Subcutaneous Tissue Structure and Functions

The Deepest Layer of Skin

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Subcutaneous tissue, also known as the hypodermis, is the innermost layer of skin. It's made up of fat and connective tissues that house larger blood vessels and nerves.

It acts as an insulator to help regulate body temperature. The thickness of this subcutaneous layer varies throughout the body and also from person to person.

Hands of woman applying hand cream
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Layers of the Skin

The skin is composed of three layers:

Subcutaneous Tissue Structure

Several structures and specialized cells exist within the subcutaneous tissue. These include:

  • Collagen and elastin fibers (these attach the dermis to muscles and bones)
  • Fat cells
  • Blood vessels
  • Sebaceous glands
  • Nerve endings
  • Hair follicle roots

The hypodermis is largely composed of adipose tissue (fat tissue), which is made up of adipocytes, or fat cells. The amount of adipose tissue varies throughout the body. It's thickest in the buttocks, the palms of the hands, and the soles of the feet.

The size of adipocytes is determined by a person's nutrition habits. Generally, a person who maintains a healthy diet and exercise habits has smaller adipocytes and is less likely to be overweight.

The location and thickness of subcutaneous tissue differ by sex. Men tend to accumulate more around the abdomen and the shoulders, while women accumulate it around the thighs, hips, and buttocks.

Subcutaneous Tissue Functions

Subcutaneous tissue has several functions in the body. It helps provide insulation, regulate temperature, and store fat. Because subcutaneous tissue is the deepest layer of the skin, it attaches the other skin layers to tissues under the skin, like bones and muscles.

Energy Reserve

The adipose tissue in the epidermis acts as an energy reserve. Once the body uses up energy acquired from consuming carbohydrates, it turns to adipose tissue as a fuel source, leading to weight loss.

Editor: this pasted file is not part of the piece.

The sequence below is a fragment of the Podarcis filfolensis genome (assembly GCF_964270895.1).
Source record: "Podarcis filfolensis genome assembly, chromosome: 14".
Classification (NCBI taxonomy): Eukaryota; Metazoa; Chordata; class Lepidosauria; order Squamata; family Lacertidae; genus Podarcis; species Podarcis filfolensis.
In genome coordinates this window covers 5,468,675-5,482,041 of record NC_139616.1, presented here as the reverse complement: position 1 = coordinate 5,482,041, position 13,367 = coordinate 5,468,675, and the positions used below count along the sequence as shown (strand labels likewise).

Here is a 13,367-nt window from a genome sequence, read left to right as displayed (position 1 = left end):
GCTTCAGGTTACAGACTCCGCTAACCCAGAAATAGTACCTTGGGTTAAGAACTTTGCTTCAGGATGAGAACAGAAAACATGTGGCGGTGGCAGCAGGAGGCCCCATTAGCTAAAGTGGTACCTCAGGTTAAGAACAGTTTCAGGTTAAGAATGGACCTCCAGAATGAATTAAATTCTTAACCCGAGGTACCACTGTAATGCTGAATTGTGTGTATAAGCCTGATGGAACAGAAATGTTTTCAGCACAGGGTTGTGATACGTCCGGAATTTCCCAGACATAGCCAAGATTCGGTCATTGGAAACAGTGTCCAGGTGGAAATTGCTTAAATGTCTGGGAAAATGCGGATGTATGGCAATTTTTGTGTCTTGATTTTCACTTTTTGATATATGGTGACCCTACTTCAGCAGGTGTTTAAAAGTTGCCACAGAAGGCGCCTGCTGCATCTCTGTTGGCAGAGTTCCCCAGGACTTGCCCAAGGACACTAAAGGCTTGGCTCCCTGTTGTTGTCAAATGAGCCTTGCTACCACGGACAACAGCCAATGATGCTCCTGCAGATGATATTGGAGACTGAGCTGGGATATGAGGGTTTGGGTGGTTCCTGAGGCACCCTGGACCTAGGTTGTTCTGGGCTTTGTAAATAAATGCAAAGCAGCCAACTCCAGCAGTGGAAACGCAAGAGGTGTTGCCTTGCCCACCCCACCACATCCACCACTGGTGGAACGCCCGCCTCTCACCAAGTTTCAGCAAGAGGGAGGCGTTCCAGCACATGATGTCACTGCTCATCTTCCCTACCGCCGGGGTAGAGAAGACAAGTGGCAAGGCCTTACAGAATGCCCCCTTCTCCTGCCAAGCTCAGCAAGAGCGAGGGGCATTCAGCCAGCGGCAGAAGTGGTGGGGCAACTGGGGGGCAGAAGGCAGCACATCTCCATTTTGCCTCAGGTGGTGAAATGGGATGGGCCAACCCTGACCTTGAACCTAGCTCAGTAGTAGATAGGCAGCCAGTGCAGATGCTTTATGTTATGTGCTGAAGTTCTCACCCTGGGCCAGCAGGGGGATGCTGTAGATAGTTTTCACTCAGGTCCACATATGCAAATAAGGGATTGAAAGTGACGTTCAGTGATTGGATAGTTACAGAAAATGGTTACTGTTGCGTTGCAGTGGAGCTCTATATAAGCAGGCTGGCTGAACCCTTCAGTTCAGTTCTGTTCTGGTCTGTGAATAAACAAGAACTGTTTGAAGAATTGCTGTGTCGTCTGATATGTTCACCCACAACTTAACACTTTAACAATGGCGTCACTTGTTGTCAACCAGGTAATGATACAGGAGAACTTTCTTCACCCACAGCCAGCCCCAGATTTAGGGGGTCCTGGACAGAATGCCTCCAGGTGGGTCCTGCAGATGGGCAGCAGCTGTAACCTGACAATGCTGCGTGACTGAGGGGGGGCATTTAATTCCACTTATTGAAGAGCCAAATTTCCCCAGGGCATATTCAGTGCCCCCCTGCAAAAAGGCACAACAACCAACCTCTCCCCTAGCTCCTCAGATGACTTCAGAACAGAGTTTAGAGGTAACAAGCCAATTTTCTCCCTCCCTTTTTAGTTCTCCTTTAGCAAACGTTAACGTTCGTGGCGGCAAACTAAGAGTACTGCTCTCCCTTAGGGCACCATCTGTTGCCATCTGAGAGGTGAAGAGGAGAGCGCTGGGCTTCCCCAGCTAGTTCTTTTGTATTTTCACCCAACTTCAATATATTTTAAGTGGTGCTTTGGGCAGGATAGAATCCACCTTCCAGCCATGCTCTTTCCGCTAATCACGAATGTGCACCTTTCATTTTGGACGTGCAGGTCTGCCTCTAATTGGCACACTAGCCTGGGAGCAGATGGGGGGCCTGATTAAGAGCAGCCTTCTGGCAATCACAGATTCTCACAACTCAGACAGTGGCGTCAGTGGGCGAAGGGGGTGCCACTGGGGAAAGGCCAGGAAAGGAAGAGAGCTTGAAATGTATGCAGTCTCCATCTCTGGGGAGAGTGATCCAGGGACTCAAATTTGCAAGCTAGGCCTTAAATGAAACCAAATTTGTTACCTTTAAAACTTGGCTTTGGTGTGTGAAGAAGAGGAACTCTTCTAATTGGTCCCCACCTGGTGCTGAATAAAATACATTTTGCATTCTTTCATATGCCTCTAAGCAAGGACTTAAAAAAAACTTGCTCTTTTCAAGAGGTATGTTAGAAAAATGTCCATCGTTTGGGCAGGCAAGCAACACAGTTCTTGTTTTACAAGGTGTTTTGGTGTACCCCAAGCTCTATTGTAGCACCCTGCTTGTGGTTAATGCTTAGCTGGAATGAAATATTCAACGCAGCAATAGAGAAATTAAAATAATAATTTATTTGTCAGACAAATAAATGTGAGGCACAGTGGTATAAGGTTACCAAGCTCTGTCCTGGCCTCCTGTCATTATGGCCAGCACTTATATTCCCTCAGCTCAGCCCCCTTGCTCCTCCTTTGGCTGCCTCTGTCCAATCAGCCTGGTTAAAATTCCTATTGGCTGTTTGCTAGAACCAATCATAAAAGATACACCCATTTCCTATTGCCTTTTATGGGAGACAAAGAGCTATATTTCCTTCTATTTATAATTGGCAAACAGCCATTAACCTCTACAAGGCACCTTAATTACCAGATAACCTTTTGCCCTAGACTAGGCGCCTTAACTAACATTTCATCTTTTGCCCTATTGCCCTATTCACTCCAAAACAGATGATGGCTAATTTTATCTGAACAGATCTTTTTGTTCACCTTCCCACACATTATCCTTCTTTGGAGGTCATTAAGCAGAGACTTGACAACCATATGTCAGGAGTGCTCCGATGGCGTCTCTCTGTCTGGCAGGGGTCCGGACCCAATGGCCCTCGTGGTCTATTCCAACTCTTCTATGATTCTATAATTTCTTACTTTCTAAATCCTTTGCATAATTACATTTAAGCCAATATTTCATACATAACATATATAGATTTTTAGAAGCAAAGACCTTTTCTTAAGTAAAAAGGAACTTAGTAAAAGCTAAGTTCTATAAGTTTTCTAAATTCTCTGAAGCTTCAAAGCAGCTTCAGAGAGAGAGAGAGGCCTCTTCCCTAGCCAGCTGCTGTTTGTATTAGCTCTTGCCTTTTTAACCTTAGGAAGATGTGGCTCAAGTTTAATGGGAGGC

Hormone Production

Adipocytes can swell or shrink depending on whether fat is being stored or used. The hormone leptin is secreted by fat cells to help control appetite and signal when you are full.

Provides Protection

This fat acts as armor that protects muscles, bones, organs, and more delicate tissues. Think of subcutaneous tissue as the protective gear that athletes such as football and ice hockey players wear. It's the body's natural padding that cushions and protects your bones and muscles if you fall or take a hit.

Regulates Body Temperature

Subcutaneous tissue also regulates body temperature by making sure your internal temperature isn't too high or too low. The hypodermis essentially insulates the body, allowing you to go outside on a cold day without getting hypothermia (a dangerous condition that can result in freezing to death).

Subcutaneous Injections

Since the subcutaneous tissue contains a limited network of blood vessels, medications injected here are absorbed gradually over time. This makes them an ideal route for many drugs. That's why many medications are injected into the hypodermis.

Medications that may be given by subcutaneous injection include:

  • Epinephrine for allergic reactions
  • Some vaccinations
  • Insulin
  • Some fertility drugs
  • Some chemotherapy medications
  • Morphine
  • Growth hormone
  • Anti-arthritis drugs

The parts of the body that have greater concentrations of subcutaneous tissue make them ideal injection sites. These include the:

  • Outer part of the upper arm
  • Middle part of the abdomen
  • Front of the thigh
  • Upper back
  • Upper part of the buttocks

Effect of Age on Subcutaneous Tissue

As you age, subcutaneous tissue starts to thin out. This weakened layer of insulation makes the body more sensitive to the cold because having less tissue makes it harder to stay warm.

The loss of subcutaneous tissue due to aging also causes the body to sweat less, making it harder to stay cool in warm weather. It can also affect the body's reaction to certain medications that are absorbed by subcutaneous tissue.

While the hypodermis isn't visible, it can dramatically affect the appearance of the skin and how aging impacts the skin, specifically in the area of the face and neck.

With aging, the volume of facial fat decreases, and there is less supportive tissue to support the skin's normal elasticity. The facial skin begins to droop and sag; the bones and muscles of the face also lose volume. Some people may choose to receive chemical cosmetic fillers to "plump up" the skin in these areas.

Frequently Asked Questions

12 Sources
Verywell Health uses only high-quality sources, including peer-reviewed studies, to support the facts within our articles. Read our editorial process to learn more about how we fact-check and keep our content accurate, reliable, and trustworthy.
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Additional Reading

By Heather L. Brannon, MD
Heather L. Brannon, MD, is a family practice physician in Mauldin, South Carolina. She has been in practice for over 20 years.